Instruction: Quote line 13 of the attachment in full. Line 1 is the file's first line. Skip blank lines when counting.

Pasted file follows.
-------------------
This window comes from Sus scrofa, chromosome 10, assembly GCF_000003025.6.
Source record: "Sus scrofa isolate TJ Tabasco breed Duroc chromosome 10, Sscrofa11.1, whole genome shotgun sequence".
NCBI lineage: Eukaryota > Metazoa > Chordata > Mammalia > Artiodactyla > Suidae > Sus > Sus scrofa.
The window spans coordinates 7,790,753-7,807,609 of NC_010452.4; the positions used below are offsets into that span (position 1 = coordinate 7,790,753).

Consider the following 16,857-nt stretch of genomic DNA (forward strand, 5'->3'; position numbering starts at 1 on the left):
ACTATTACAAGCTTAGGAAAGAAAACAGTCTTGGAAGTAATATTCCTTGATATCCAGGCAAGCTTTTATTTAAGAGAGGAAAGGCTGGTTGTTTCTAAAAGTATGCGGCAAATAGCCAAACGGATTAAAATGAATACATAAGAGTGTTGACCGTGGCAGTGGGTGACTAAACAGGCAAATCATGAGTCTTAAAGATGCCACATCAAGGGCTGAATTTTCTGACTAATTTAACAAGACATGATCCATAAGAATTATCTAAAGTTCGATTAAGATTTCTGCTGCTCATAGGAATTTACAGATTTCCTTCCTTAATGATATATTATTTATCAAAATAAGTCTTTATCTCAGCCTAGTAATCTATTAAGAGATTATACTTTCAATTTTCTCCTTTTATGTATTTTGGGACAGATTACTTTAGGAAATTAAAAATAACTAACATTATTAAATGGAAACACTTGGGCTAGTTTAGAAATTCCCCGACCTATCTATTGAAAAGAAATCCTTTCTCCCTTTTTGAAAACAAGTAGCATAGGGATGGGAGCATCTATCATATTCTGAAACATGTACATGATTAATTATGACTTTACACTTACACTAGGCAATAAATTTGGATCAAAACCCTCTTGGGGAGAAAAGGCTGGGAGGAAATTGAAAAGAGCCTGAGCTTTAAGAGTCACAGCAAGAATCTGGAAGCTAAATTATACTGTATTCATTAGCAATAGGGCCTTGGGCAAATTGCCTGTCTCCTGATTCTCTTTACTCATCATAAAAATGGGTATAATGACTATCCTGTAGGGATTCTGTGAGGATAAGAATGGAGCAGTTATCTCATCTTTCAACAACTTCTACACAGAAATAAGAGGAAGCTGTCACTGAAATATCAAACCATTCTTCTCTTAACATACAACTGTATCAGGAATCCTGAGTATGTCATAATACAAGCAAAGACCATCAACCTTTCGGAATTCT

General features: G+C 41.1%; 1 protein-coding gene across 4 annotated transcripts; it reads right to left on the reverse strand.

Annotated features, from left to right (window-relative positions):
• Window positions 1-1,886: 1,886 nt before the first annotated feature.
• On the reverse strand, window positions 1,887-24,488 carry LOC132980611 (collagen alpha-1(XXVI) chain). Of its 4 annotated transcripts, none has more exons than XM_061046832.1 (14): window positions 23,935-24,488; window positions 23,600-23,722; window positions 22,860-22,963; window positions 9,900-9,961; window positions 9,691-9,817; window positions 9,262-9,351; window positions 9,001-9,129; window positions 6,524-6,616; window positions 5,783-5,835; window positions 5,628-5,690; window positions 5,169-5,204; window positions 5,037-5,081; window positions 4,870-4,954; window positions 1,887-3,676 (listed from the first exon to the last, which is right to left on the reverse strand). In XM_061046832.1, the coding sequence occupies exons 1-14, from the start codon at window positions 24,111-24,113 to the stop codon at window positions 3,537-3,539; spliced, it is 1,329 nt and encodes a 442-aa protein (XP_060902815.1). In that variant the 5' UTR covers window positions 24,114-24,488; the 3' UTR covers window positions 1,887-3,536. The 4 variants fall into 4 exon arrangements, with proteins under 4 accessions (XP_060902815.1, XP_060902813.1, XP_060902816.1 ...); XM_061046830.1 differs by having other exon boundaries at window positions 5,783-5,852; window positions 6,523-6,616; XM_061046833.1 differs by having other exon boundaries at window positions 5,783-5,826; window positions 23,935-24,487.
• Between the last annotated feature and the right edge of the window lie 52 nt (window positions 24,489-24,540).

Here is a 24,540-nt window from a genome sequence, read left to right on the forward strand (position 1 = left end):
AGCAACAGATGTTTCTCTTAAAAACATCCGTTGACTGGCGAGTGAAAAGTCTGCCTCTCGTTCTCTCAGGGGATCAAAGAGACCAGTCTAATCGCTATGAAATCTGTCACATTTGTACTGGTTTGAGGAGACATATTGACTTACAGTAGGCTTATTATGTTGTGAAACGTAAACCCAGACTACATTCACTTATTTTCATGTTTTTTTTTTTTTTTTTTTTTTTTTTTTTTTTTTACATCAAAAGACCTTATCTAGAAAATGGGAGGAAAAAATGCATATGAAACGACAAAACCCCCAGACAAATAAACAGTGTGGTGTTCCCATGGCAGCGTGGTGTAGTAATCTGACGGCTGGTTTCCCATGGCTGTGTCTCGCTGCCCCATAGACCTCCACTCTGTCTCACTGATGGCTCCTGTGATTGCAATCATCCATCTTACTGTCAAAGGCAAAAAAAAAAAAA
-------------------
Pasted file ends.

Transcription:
AGCAACAGATGTTTCTCTTAAAAACATCCGTTGACTGGCGAGTGAAAAGTCTGCCTCTCGTTCTCTCAGGGGATCAAAGAGACCAGTCTAATCGCTATGAAATCTGTCACATTTGTACTGGTTTGAGGAGACATATTGACTTACAGTAGGCTTATTATGTTGTGAAACGTAAACCCAGACTACATTCACTTATTTTCATGTTTTTTTTTTTTTTTTTTTTTTTTTTTTTTTTTTACATCAAAAGACCTTATCTAGAAAATGGGAGGAAAAAATGCATATGAAACGACAAAACCCCCAGACAAATAAACAGTGTGGTGTTCCCATGGCAGCGTGGTGTAGTAATCTGACGGCTGGTTTCCCATGGCTGTGTCTCGCTGCCCCATAGACCTCCACTCTGTCTCACTGATGGCTCCTGTGATTGCAATCATCCATCTTACTGTCAAAGGCAAAAAAAAAAAAA